5 ways the Data Observatory is going to change your relationship with CARTO


This post may describe functionality for an old version of CARTO. Find out about the latest and cloud-native version here.
5 ways the Data Observatory is going to change your relationship with CARTO

Earlier this week we released the Data Observatory. We built the Data Observatory because we wanted easier to find and easier to use geospatial data. More than that  we wanted to put in place the foundation for some things we have in store for the future (more on that in my next blog post). We are all a bunch of map and data nerds  so this is a project that really came from our hearts. While the Data Observatory is far from complete  we built it so it could expand rapidly into new areas of data  the first release is enough to have us tearing up a bit. We think it has the power to change the way you analyze location data and potentially the way you think about maps entirely.

Here are 5 ways we think it's going to change your relationship with CARTO:

1. CARTO will become the first place your look for the staples of location data.




The Data Observatory's list of available data grows bigger every week. Our focus is on the high-value and/or hard-to-use datasets that people and businesses ask us for all the time. For people who need or just love location data  the Data Observatory might become a bit of an addiction. Be careful!


Grab U.S. Census Block Groups for your home town quickly by simply running this function and clicking "create dataset from query" in the CARTO Editor.

2. Soon  you'll be wondering if you normalize data too much.


It is now super simple to normalize your data in CARTO with some of the world's most trusted sources of denominators. So why not see what your data looks like per household? Or  per person? Or  per income($)? It's so easy you might as well take a look. :)


Add the U.S. population  per square meter  as a new column of any point dataset in your CARTO account. Simply add a new column called  "population"  and run the following statement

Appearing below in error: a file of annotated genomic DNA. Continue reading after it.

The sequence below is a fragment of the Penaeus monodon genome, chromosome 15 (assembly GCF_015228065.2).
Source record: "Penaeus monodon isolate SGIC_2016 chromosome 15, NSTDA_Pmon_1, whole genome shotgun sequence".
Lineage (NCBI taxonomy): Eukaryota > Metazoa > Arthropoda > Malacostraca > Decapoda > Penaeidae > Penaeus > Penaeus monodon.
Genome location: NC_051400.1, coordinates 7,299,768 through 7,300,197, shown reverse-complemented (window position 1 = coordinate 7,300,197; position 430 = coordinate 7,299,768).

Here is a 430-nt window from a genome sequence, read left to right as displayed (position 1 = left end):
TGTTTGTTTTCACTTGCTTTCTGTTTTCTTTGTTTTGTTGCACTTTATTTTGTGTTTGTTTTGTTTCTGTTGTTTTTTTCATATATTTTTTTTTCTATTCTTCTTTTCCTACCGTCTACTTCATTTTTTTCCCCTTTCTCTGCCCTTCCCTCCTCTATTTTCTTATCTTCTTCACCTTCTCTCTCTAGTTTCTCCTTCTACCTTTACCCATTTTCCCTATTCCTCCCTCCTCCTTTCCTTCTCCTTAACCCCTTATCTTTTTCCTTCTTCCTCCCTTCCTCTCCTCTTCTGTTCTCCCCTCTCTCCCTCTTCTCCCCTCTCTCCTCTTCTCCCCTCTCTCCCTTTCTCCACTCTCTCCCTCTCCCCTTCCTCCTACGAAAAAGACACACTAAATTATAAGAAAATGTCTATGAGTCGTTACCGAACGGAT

UPDATE {{tablename}} SET
population = OBS_GetUSCensusMeasure(the_geom  'Total Population')

3. You will start making maps of people just because.


This is one that we know to be true. We know it because we've been living it for the past two months. Our team has had the pleasure of early access to the Data Observatory. The result of that access? Maps. Maps for curiousity. Maps for discovery. Maps just because. It's awesome and you're going to love it. There are so many interesting measures in the Data Observatory  it's worth just playing around.


Take for example  the number of people who walk to work as their primary mode of transportation. You can add the count of these people to any of your U.S. based polygons simply by adding a new column  "walkers"  to your table and then running

UPDATE {{tablename}} SET
walkers = OBS_GetUSCensusMeasure(the_geom  'Walked to Work')

4. Basemaps will become more and more optional.


One thing that I've noticed a lot since we started getting more and more data into the Data Observatory is that our Senior Cartographer started having fewer and fewer basemaps in her visualizations. And even those that do use a basemap are often actually just using boundary layers from the Data Observatory to replace the fully detailed basemaps we all normally use.


Use a new boundary dataset as a blank canvas instead of a basemap. For example  grab the U.S. Congressional Districts and add them to a new blank table. First  create a new empty dataset in CARTO. Add a new string based column called  'geoid'. Rename your new table  'us_congressional_districts' and just run

INSERT INTO us_congressional_districts(the_geom  geoid)
SELECT the_geom  geom_ref
  FROM OBS_GetBoundariesByGeometry(
         ST_MakeEnvelope(-179.5  13.4  -42.4  74.4  4326) 

5. You'll find many new stories in old data.


In our mapping rampage we found ourselves thinking this quite a lot. The Data Observatory has actually backed some of our recent blog posts  including the L Train Analysis  Airbnb Impact Mapping and Data Mountains. What we now know is that we have only scraped the surface of the stories out there.

Let's go dive into data!

Happy data mapping!